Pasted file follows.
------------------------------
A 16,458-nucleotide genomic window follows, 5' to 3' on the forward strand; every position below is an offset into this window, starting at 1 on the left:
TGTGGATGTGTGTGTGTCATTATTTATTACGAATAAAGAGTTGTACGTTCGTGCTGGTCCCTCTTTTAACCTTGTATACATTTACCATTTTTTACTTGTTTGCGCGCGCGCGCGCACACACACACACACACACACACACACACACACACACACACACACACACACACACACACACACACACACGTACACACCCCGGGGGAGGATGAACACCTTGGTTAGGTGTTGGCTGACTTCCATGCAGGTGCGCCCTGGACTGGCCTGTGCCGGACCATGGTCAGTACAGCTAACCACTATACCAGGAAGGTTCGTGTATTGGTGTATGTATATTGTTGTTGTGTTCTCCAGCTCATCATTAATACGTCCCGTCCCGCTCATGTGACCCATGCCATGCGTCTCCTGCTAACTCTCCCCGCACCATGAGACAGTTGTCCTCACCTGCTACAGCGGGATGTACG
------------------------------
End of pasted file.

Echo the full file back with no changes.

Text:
A 16,458-nucleotide genomic window follows, 5' to 3' on the forward strand; every position below is an offset into this window, starting at 1 on the left:
TGTGGATGTGTGTGTGTCATTATTTATTACGAATAAAGAGTTGTACGTTCGTGCTGGTCCCTCTTTTAACCTTGTATACATTTACCATTTTTTACTTGTTTGCGCGCGCGCGCGCACACACACACACACACACACACACACACACACACACACACACACACACACACACACACACACACACACGTACACACCCCGGGGGAGGATGAACACCTTGGTTAGGTGTTGGCTGACTTCCATGCAGGTGCGCCCTGGACTGGCCTGTGCCGGACCATGGTCAGTACAGCTAACCACTATACCAGGAAGGTTCGTGTATTGGTGTATGTATATTGTTGTTGTGTTCTCCAGCTCATCATTAATACGTCCCGTCCCGCTCATGTGACCCATGCCATGCGTCTCCTGCTAACTCTCCCCGCACCATGAGACAGTTGTCCTCACCTGCTACAGCGGGATGTACG